The main difference to this movie is that John Wick is very much a revenge thriller and it takes a fair bit of the early screen time pulling very hard at the audience’s emotions to establish the connection between Wick and his new puppy dog, sent from his recently deceased wife to bond with Wick after her death. Everyone loves a puppy and so the inevitable scene where John is beaten up, his dog killed* (which is in the trailer, so I’m not spoiling anything here, people) and car stolen, is very calculated but, obviously, it works pretty well and you'll get quite fuelled up to see Keanu Reeves’ character leap into action and punish the bad guys. Strangely though, and this is where the art of film comes into play, the amount of time between John Wick losing his wife, gaining a puppy and then having it killed, forcing him out of his self-imposed “kill them all” retirement, can actually be only a week in terms of the events in the character’s chronology. However, the director is skilled, or at least tricksy enough, to give those elements a sense of gravitas even though they take up a pretty insignificantly small amount of time in the principal character’s life. And, of course, Keanu Reeves’ on screen performance is sturdy and assured enough to convince the audience that his personal stake in this is enough motivation for his actions throughout the rest of the film. So, as usual, good work from him.

He’s ably supported by some great actors and actresses in this too, with some good little turns from Willem Dafoe, John Leguizamo, Ian McShane, Adrianne Palicki and Bridget Moynahan (although, seriously people, 8 seconds of screen time is really not enough for this wonderful actress). He’s also well supported by some striking shots, cool lighting changes (there’s a scene where he goes from neutral whites and beiges to a “full on Bava” of greens and reds at one point), neat editing and... a nice enough score by Tyler Bates and Joel J. Richard. Although regarding this last element it seems, on first listen in the context of the movie, to be a killer baseline missing a central theme which might have given the film a little more lift in places, I felt. Great action coupled with a strong sense of a, kind of, moral heart for the character (despite killing 77 people on screen, most of whom are innocent of any crime against him other than trying to stop him from killing someone else) round out a movie which is actually quite entertaining.

Talk of good box office and a sequel is something which surprises me in the case of John Wick, given that it took so long to get the film out over here. However, it deserves a shot at a franchise, I think... although I’m not sure where they can go with the character after this since the motivation for his misadventures seems to be all used up by the time he’s done with his rampage in this one. Time will tell I guess but, in the meantime, if you like well oiled action movies with lots of loud noise and all the usual punching, shooting and chasing in them, then John Wick should probably satisfy your appetite for destruction for a while. Locked, loaded and ready for traction.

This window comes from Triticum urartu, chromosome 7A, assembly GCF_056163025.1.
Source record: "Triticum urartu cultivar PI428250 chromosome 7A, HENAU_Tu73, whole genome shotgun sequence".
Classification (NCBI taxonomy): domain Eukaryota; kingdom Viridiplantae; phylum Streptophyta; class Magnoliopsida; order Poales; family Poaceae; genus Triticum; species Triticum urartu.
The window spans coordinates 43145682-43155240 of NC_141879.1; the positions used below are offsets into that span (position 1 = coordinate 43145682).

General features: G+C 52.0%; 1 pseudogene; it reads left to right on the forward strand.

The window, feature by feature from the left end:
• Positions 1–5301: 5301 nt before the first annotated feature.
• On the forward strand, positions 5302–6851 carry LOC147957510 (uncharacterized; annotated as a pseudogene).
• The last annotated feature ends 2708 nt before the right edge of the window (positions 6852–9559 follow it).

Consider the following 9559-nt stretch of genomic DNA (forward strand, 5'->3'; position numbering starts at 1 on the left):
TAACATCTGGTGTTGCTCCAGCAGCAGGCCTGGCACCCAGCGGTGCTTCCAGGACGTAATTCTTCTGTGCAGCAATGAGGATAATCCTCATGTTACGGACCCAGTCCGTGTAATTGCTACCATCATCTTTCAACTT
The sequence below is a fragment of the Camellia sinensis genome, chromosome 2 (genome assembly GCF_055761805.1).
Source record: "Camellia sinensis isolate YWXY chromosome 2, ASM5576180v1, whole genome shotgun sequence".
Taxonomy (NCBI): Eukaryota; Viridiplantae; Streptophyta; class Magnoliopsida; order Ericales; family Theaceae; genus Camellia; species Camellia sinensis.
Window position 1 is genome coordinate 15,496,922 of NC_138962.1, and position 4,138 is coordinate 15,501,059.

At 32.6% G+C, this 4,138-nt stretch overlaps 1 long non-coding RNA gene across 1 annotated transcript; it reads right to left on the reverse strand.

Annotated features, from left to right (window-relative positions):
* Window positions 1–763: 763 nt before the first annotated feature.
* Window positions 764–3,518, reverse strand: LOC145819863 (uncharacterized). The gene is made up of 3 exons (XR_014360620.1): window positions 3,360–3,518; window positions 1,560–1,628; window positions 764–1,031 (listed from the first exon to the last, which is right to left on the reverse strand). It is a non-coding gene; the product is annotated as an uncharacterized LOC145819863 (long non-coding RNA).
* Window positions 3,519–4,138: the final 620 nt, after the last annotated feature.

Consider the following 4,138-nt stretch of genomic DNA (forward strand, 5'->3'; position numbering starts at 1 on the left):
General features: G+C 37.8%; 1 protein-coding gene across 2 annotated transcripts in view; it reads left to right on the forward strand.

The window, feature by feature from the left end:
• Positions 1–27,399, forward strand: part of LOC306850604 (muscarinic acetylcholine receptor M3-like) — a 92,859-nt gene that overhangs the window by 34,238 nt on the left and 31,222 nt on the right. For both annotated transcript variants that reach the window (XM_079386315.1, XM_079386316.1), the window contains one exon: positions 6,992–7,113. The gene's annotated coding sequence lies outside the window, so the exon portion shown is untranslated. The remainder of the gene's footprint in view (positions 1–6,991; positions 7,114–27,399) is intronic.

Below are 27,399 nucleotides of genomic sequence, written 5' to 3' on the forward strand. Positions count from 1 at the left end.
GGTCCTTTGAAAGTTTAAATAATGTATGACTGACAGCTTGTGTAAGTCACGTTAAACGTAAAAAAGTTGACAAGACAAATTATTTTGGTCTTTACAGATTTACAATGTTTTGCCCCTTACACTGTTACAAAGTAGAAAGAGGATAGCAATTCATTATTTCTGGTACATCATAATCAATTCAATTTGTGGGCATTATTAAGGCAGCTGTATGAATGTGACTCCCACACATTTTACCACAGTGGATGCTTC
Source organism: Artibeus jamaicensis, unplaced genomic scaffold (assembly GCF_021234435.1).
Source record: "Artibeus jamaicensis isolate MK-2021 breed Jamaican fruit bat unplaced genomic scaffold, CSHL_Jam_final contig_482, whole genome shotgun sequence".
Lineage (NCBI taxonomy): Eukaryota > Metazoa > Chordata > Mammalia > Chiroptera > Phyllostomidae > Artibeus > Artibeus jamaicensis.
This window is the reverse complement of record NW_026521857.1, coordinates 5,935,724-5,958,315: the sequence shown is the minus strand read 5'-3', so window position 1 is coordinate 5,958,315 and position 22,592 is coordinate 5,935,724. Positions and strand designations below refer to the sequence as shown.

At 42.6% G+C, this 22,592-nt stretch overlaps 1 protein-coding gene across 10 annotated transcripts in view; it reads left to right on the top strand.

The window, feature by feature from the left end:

*Just a thought but, if you’re going to take a car ride with your dog and then spin the car around in some death defying, high speed spins and such like, your dog will seriously be looking half dead, at the very least, way before the villains of the piece come into play. That sequence is not very plausible.

Saturday, 11 April 2015

The Car




Hob Gear

The Car
USA 1977
Directed by Elliot Silverstein
Arrow/Universal Blu Ray Region 2

Well this was a jaw droppingly amazing and unexpectedly well made film. Given the subject matter and the fact that it’s been around for nearly four decades, I’m amazed I didn’t cross paths with this movie on television anytime sooner.

This film first properly came onto my radar when a limited edition of Leonard Rosenman’s score was released about a month ago. Now I always find Leonard Rosenman’s work a bit hit and miss, perhaps more miss than hit if I were being honest. This is not because he tends to write mostly either atonal music or full on 12 tone serial music (both of which I love) but because I mostly find his writing in these kinds of styles a bit dull compared to, say, masters like Schoenberg and Ligeti.

Another reason I am less enthusiastic about him is because he always... always... uses a particular musical phrase in pretty much every score recording I own by him and, in this last respect at least, the score to The Car is no exception. It’s a kind of musical progression, almost a mini fugue, which I’ve heard him slip in on scores like Beneath/Battle For The Planet Of The Apes, Fantastic Voyage, Lord Of The Rings (the proper movie version), Star Trek IV and so on. The liner notes by Jeff Bond on this score release refer to this “signature effect” as a “brass tone pyramid” and so I guess that’s the technical name for it... and I understand that Rosenman probably just saw this as another weapon in his arsenal for creating mood and atmosphere... but I still spend my time listening to any of his soundtracks waiting for him to drop the damn thing in and then gritting my teeth.